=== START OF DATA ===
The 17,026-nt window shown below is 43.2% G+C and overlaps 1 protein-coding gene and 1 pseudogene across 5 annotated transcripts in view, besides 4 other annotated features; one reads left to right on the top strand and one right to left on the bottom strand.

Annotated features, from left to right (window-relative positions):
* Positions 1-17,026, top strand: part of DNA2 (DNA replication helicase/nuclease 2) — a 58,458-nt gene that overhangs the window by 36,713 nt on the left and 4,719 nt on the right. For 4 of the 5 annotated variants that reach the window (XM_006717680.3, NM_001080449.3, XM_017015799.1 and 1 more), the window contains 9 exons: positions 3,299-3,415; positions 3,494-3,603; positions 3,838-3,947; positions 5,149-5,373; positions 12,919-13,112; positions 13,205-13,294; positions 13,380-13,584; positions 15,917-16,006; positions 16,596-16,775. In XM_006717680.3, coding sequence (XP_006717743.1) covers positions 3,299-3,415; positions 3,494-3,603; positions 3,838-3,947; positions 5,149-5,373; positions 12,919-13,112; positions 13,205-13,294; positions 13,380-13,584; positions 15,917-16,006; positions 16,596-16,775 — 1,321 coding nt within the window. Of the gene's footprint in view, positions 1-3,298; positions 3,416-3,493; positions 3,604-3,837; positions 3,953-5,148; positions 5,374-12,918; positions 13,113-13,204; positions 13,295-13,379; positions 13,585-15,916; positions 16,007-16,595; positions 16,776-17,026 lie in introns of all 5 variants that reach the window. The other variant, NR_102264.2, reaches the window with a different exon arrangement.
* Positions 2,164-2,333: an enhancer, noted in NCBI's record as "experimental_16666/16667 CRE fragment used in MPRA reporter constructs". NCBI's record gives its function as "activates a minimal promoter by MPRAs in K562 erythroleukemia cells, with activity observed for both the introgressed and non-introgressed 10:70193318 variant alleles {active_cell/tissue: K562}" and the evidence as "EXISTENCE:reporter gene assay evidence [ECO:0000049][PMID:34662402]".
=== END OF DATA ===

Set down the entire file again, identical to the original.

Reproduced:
The 17,026-nt window shown below is 43.2% G+C and overlaps 1 protein-coding gene and 1 pseudogene across 5 annotated transcripts in view, besides 4 other annotated features; one reads left to right on the top strand and one right to left on the bottom strand.

Annotated features, from left to right (window-relative positions):
* Positions 1-17,026, top strand: part of DNA2 (DNA replication helicase/nuclease 2) — a 58,458-nt gene that overhangs the window by 36,713 nt on the left and 4,719 nt on the right. For 4 of the 5 annotated variants that reach the window (XM_006717680.3, NM_001080449.3, XM_017015799.1 and 1 more), the window contains 9 exons: positions 3,299-3,415; positions 3,494-3,603; positions 3,838-3,947; positions 5,149-5,373; positions 12,919-13,112; positions 13,205-13,294; positions 13,380-13,584; positions 15,917-16,006; positions 16,596-16,775. In XM_006717680.3, coding sequence (XP_006717743.1) covers positions 3,299-3,415; positions 3,494-3,603; positions 3,838-3,947; positions 5,149-5,373; positions 12,919-13,112; positions 13,205-13,294; positions 13,380-13,584; positions 15,917-16,006; positions 16,596-16,775 — 1,321 coding nt within the window. Of the gene's footprint in view, positions 1-3,298; positions 3,416-3,493; positions 3,604-3,837; positions 3,953-5,148; positions 5,374-12,918; positions 13,113-13,204; positions 13,295-13,379; positions 13,585-15,916; positions 16,007-16,595; positions 16,776-17,026 lie in introns of all 5 variants that reach the window. The other variant, NR_102264.2, reaches the window with a different exon arrangement.
* Positions 2,164-2,333: an enhancer, noted in NCBI's record as "experimental_16666/16667 CRE fragment used in MPRA reporter constructs". NCBI's record gives its function as "activates a minimal promoter by MPRAs in K562 erythroleukemia cells, with activity observed for both the introgressed and non-introgressed 10:70193318 variant alleles {active_cell/tissue: K562}" and the evidence as "EXISTENCE:reporter gene assay evidence [ECO:0000049][PMID:34662402]".